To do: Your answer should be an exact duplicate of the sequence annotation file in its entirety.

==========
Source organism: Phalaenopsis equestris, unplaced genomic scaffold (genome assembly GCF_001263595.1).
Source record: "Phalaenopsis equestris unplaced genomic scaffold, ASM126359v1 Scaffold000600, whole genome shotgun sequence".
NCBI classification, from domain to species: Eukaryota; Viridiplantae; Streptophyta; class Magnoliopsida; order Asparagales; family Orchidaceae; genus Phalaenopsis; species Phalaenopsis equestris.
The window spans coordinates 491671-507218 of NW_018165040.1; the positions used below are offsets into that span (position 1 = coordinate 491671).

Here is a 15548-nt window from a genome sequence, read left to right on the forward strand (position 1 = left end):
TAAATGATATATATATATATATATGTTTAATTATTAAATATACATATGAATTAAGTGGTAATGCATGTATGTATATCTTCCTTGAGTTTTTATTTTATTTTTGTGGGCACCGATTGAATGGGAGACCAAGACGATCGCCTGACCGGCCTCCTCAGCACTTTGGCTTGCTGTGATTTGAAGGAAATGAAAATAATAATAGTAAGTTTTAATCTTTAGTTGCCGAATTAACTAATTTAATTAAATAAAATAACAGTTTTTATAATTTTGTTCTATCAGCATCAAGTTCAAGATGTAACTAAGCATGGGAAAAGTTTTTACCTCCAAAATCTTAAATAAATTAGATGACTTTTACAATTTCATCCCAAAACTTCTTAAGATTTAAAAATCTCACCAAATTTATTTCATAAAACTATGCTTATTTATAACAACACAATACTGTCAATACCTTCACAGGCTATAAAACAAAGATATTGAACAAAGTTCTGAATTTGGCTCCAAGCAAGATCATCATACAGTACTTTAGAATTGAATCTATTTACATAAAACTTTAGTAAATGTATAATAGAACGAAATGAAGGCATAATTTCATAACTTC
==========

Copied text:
Source organism: Phalaenopsis equestris, unplaced genomic scaffold (genome assembly GCF_001263595.1).
Source record: "Phalaenopsis equestris unplaced genomic scaffold, ASM126359v1 Scaffold000600, whole genome shotgun sequence".
NCBI classification, from domain to species: Eukaryota; Viridiplantae; Streptophyta; class Magnoliopsida; order Asparagales; family Orchidaceae; genus Phalaenopsis; species Phalaenopsis equestris.
The window spans coordinates 491671-507218 of NW_018165040.1; the positions used below are offsets into that span (position 1 = coordinate 491671).

Here is a 15548-nt window from a genome sequence, read left to right on the forward strand (position 1 = left end):
TAAATGATATATATATATATATATGTTTAATTATTAAATATACATATGAATTAAGTGGTAATGCATGTATGTATATCTTCCTTGAGTTTTTATTTTATTTTTGTGGGCACCGATTGAATGGGAGACCAAGACGATCGCCTGACCGGCCTCCTCAGCACTTTGGCTTGCTGTGATTTGAAGGAAATGAAAATAATAATAGTAAGTTTTAATCTTTAGTTGCCGAATTAACTAATTTAATTAAATAAAATAACAGTTTTTATAATTTTGTTCTATCAGCATCAAGTTCAAGATGTAACTAAGCATGGGAAAAGTTTTTACCTCCAAAATCTTAAATAAATTAGATGACTTTTACAATTTCATCCCAAAACTTCTTAAGATTTAAAAATCTCACCAAATTTATTTCATAAAACTATGCTTATTTATAACAACACAATACTGTCAATACCTTCACAGGCTATAAAACAAAGATATTGAACAAAGTTCTGAATTTGGCTCCAAGCAAGATCATCATACAGTACTTTAGAATTGAATCTATTTACATAAAACTTTAGTAAATGTATAATAGAACGAAATGAAGGCATAATTTCATAACTTC